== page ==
It says that CO2 can cool a layer of gas, because it's a better emitter of IR than the other gases. But it also absorbs that IR, so it can warm the gas as well. The balance in the stratosphere is to the former, so it cools.

This returns me to my half-half atmosphere question. Using MODTRAN to sit at the tropopause looking down (I'm using tropics, so at 17 km), I can see that the CO2 in the troposphere below is absorbing the Earth's radiation at 15 microns and emitting it at a lower temperature. Increasing the CO2 level increases this effect.

So by increasing the tropospheric CO2, less radiation at 15 microns reaches the stratosphere. I am curious what would then happen in the stratosphere, if you left the CO2 concentration there unchanged. Would it still cool, because less 15 micron radiation is being received? Or after the earth responds to the radiation imbalance and the surface warms up, will the stratosphere also be warmer?

To a limited extent, water vapor acts sort of like what I want; you can increase it in the troposphere but only get minor changes in the stratosphere.

Unknown said...

Unfortunately, the heuristic seems unmotivated to me - I don't see how it's related to any physical principles I know. Can you suggest other, simpler problems in which applying this idea helps in arriving at the correct answer? Maybe thinking about those would help me make the connection.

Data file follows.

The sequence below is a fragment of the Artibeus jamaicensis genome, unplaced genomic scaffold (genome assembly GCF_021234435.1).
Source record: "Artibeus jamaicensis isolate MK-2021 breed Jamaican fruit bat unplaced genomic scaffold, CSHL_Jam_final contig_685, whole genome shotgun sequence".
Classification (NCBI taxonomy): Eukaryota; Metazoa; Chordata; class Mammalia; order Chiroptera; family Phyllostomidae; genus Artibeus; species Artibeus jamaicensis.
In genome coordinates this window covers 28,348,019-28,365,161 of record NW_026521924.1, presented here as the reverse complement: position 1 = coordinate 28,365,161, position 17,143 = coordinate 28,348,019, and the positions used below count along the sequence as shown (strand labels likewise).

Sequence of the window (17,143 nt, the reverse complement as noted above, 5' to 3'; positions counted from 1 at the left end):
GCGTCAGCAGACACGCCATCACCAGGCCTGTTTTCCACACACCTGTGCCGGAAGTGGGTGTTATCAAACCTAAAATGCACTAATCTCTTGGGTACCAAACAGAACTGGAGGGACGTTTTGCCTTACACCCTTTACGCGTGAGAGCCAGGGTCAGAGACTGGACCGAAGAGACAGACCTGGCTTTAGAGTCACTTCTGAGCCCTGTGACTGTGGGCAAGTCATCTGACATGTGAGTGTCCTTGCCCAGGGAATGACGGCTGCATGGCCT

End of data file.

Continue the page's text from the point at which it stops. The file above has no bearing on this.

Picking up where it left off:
As for Archer's MODTRAN tool - how would you use it to illustrate stratospheric cooling? I doubled CO2 from the default of 375 ppm to 750 ppm, found I had to increase ground offset by 0.89 C (aha! global warming!) to bring Iout back to the original value of 287.844 W/m^2 (presumably the value required to balance solar input), and compared the output file with the results of the default case. The computed result is a uniform increase of 0.9 C from surface to 10 km, and zero change in temp above that, so no stratospheric cooling.

Andrew said...

I like the better insulation example of either a window or a house on a cold day. Better insulation simple means warmer inside and cooler outside.

The stratosphere is basically the outside of our planet's atmosphere.

The 1000's of layers heuristic is much too long winded and doesn't seem to get to much of a point.

jg said...

I added an illustration of the first 3 layers here: here.

I hope to add a 4th layer for comparison.


Adrian Cockcroft said...

I picked windows for my analogy because when the sun comes out from behind a cloud, the interior does get warmer, but the outer glass temperature is constant. Maybe a double-glazed greenhouse would be a good basis for a cartoon.